Pushkar Camel Fair is not only famous due to religious reasons and for being the largest fair for livestock trading, but also for tons of photographic opportunities, which are all but natural to occur, when colorfully dressed people and even animals, converge to an otherwise small and peaceful town of Pushkar, for this yearly pilgrimage.
Every year, Pushkar Camel fair is held in the run up to Kartik Purnima (full moon during the Hindu month of Kartik) and the fair ends on the Purnima itself, with bathing in the scared water of Pushkar Lake being considered as most auspicious on that particular day and is considered to provide moksha (salvation) from the continuous cycle of death and rebirth.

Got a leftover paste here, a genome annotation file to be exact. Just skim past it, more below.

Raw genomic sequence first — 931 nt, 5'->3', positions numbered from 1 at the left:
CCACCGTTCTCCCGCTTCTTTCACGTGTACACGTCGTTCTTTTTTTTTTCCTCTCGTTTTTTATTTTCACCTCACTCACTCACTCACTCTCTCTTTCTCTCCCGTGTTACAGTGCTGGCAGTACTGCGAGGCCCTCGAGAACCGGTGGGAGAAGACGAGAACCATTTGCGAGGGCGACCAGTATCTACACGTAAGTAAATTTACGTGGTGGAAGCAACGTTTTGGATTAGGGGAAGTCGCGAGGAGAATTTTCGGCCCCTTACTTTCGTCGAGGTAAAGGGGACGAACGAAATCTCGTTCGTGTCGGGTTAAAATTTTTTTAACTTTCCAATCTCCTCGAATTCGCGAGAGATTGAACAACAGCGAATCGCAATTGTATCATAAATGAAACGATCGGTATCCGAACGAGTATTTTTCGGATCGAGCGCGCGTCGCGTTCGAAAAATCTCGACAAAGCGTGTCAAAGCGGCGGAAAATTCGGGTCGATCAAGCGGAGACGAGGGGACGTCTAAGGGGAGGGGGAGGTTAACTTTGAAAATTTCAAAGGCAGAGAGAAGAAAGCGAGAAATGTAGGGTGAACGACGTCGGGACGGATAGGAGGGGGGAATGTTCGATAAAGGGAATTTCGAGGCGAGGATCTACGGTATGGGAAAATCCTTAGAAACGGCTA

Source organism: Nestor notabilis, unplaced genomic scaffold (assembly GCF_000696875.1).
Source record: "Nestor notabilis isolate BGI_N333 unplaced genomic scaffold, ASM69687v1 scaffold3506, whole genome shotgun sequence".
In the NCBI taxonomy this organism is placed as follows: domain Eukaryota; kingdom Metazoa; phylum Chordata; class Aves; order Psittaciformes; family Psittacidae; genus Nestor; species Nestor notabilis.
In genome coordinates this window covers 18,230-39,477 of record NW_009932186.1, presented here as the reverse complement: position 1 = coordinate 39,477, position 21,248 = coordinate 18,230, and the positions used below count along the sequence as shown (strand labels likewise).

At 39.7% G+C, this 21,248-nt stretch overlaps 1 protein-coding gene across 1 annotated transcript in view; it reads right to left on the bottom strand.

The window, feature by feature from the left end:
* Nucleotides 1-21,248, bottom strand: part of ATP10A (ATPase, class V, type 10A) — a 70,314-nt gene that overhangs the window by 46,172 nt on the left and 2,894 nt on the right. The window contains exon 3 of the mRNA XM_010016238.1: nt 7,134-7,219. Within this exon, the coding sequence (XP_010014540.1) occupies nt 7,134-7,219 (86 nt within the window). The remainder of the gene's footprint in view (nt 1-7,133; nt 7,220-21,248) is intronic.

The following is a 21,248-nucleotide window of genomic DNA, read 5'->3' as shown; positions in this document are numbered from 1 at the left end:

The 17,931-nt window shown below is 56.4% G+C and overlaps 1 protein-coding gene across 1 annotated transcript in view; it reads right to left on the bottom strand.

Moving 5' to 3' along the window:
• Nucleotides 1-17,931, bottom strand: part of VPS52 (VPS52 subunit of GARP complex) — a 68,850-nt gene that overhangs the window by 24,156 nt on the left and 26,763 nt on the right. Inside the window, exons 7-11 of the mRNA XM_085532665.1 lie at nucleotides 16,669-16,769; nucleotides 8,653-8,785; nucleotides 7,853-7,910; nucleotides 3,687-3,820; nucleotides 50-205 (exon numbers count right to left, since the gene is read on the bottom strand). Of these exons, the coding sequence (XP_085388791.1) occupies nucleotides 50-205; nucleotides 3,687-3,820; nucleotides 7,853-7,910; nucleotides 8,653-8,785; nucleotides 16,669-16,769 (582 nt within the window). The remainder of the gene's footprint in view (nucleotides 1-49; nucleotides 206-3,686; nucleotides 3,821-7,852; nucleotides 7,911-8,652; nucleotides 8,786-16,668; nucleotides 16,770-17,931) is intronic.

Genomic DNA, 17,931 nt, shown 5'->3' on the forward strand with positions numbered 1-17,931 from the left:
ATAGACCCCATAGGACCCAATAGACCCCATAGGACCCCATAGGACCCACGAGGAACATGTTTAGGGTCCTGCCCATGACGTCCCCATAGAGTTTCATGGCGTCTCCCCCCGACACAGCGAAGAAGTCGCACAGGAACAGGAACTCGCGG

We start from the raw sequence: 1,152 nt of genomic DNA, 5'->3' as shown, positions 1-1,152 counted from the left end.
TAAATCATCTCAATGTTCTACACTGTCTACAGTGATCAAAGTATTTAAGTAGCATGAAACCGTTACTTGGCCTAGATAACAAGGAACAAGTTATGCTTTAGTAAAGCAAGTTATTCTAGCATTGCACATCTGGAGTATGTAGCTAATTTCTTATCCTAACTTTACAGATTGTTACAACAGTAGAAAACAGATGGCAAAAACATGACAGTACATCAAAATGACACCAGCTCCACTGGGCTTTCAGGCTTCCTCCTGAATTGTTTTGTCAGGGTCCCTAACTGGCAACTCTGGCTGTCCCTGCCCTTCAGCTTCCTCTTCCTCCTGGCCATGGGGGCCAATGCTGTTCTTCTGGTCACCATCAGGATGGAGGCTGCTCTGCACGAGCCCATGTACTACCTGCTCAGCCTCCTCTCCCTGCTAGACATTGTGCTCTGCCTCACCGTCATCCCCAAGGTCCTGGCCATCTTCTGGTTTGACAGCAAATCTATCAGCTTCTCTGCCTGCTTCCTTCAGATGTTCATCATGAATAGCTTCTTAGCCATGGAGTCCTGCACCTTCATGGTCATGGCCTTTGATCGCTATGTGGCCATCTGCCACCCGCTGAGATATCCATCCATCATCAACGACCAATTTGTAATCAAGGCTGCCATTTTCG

This year, Kartik Purnima will fall on the 21st of November and if you are interested not in religion, but in the photography of the numerous camels, herders and other livestock, then make sure to head to Pushkar a few days (around 6 days) prior to the Purnima, because this is when camel trading is in full swing and majority of deals take place.
In fact, 2-3 days prior to the Purnima, majority of people, who had come to Pushkar to trade in livestock, begin to head back with either pocket full of cash or new livestock, purchased at the fair. Add to this, it is only 2-3 days prior to the Purnima, that majority of the devotees start arriving in Pushkar and the whole town starts buzzing with activity and gets literally overrun by people.
Which isn’t to really a bad thing, as long as you don’t mind large crowds and love portrait photography or are coming to Pushkar for pilgrimage.
Here are couple of photographs I took at the Pushkar Camel Fair in 2008 and here is a link to my Pushkar Travelogue, which ought to give you glimpse of what the fair is all about.
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